Geografía e Historia Aula 13 Calle Cervantes, s/n, 37001 Salamanca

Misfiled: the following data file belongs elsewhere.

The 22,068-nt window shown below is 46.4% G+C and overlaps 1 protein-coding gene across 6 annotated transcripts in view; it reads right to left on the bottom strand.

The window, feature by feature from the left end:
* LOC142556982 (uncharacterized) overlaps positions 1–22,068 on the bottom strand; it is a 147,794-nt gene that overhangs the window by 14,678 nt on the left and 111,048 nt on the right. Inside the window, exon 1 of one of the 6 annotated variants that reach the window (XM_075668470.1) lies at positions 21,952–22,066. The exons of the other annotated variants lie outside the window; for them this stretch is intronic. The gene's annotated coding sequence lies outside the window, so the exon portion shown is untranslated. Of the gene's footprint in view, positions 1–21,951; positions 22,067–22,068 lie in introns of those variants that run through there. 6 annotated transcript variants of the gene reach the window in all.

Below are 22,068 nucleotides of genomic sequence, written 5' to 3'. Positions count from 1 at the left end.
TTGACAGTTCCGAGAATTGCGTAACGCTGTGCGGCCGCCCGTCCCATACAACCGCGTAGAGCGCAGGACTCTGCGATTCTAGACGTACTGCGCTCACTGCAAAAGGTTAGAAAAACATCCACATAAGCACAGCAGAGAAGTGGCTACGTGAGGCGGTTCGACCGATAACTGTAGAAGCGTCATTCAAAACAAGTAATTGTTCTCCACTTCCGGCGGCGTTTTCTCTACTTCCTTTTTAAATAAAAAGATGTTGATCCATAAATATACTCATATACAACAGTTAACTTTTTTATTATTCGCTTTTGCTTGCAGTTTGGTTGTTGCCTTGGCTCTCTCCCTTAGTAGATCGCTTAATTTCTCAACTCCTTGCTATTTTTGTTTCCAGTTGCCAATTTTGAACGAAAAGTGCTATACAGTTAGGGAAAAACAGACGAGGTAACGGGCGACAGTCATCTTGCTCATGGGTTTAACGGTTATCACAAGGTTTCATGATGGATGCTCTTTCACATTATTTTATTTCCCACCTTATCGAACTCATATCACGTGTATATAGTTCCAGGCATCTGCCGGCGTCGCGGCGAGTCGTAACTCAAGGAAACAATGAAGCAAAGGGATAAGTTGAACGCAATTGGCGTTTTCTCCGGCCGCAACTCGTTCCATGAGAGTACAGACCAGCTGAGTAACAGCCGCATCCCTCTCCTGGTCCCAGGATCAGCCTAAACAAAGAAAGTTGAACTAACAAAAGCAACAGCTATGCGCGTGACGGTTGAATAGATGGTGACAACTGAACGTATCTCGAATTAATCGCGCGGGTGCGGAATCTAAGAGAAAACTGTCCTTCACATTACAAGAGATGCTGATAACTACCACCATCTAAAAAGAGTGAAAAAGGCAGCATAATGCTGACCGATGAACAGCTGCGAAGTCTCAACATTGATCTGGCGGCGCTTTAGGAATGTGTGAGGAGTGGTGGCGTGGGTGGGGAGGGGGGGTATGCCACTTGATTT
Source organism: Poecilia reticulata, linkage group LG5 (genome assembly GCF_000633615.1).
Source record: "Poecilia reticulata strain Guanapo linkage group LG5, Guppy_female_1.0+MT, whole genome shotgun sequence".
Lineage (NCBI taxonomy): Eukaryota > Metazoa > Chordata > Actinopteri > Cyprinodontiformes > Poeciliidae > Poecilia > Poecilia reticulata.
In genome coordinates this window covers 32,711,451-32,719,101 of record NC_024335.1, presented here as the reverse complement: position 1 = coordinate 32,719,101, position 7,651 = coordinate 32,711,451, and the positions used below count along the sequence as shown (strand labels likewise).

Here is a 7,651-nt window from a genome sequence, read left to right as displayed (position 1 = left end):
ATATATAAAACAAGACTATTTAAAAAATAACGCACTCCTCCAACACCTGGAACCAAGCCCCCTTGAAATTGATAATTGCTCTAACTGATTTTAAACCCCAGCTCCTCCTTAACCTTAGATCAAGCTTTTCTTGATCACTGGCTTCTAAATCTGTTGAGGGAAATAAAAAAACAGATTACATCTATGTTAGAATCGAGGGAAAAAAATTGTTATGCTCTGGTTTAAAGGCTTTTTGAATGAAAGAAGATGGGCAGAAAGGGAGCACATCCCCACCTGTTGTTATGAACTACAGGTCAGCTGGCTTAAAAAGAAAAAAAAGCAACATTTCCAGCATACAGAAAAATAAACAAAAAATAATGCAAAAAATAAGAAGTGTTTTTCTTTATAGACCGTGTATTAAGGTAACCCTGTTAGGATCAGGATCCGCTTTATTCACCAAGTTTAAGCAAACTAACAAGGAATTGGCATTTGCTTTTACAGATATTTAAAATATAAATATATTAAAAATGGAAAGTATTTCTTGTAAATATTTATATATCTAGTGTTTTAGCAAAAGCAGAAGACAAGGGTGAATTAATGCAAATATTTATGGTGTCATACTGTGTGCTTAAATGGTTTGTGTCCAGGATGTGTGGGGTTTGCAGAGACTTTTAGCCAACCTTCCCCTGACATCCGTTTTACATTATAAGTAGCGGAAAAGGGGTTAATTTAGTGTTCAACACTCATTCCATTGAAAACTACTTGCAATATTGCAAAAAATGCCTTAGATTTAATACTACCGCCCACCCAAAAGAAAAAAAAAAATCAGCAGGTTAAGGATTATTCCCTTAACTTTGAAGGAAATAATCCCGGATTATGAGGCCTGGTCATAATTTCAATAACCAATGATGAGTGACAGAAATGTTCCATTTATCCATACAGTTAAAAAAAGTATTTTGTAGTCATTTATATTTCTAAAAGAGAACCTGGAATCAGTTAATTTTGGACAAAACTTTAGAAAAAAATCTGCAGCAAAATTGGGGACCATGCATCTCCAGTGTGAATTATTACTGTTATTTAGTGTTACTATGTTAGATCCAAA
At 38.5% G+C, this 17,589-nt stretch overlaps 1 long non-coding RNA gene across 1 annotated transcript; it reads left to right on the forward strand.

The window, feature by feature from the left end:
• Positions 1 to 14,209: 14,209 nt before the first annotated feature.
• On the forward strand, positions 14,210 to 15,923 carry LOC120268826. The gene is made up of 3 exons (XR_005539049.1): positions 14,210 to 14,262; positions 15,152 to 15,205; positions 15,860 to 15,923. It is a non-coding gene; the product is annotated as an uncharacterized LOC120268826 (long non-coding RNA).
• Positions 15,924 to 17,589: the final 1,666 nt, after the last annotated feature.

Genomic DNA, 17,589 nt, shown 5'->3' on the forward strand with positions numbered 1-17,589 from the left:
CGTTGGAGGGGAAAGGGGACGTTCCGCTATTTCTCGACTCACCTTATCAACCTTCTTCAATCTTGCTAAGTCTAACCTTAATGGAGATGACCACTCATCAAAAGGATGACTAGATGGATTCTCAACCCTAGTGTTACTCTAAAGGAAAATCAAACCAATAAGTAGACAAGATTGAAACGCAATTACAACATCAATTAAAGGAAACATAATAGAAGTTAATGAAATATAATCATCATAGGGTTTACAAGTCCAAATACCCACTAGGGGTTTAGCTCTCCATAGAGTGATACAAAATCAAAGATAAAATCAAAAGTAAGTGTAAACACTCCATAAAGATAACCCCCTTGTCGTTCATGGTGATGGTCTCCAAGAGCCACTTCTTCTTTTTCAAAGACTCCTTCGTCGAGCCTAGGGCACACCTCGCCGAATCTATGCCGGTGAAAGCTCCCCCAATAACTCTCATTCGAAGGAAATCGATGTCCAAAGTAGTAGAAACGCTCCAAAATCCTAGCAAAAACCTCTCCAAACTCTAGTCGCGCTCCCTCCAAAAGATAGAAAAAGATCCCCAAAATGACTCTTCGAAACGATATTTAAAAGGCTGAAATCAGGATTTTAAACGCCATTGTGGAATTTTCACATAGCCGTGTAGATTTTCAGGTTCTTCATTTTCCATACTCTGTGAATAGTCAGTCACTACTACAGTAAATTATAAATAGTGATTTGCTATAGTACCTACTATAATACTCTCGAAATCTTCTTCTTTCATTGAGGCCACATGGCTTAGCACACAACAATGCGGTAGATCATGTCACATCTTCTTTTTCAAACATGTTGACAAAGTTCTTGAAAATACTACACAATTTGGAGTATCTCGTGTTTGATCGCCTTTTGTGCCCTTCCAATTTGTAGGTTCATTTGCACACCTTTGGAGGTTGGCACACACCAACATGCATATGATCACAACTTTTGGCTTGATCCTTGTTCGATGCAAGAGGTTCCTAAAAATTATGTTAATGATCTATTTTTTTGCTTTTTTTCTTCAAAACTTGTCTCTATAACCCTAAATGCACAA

The human being, since the beginning of his history, has transformed the environment that surrounds him. A chemist and a biologist have proposed that this transformation is so profound that it has ushered in a new geological era: the Anthropocene (Crutzen and Stoermer, 2000; Crutzen, 2002). However, the global environmental crisis cannot be explained by the definition of a homogeneous Anthropos, and environmental deterioration and overexploitation as an undifferentiated collective act. In response, proposals have arisen such as that of the Capitalocene (Moore, 2016,2015), an era shaped by relations that privilege the endless accumulation of capital, where capitalism is defined as a world ecology co-produced by the multiple species that inhabit it. In this context, environmental changes are part of a set of unequal relations and exploitation that materialize in the dispossession and appropriation of resources and territories, in the commercialization of nature, irrational industrialization, production for unlimited consumption, degradation and/or depletion of resources, precarization of lifestyles, among others. The objective of this proposal is to put in the center of the discussion the use, appropriation and management of the natural resources and how these are produced by and product of social, economic, political and territorial reconfigurations. In this way, we seek to share and discuss, from a multidisciplinary perspective, experiences that contribute to the reflection of current socio-environmental processes and problems, particularly within rural spaces in Latin America. Referencias Crutzen, P. J. (2002). “Geology of mankind: the anthropocene. Nature 415:23. CrossRef, PubMed. Crutzen, P. J. & Stoermer, E. (2000). The “Anthropocene”. Global Change Newsletter, pp 41:17-18 IGBP Moore, J.W. (ed.) (2016) Anthropocene or Capitalocene. Nature, History, and the Crisis of Capitalism. PM Press, California. Moore, J. W. (2015). Capitalism in the Web of Life. Ecology and the Accumulation of Capital. Verso, London-New York.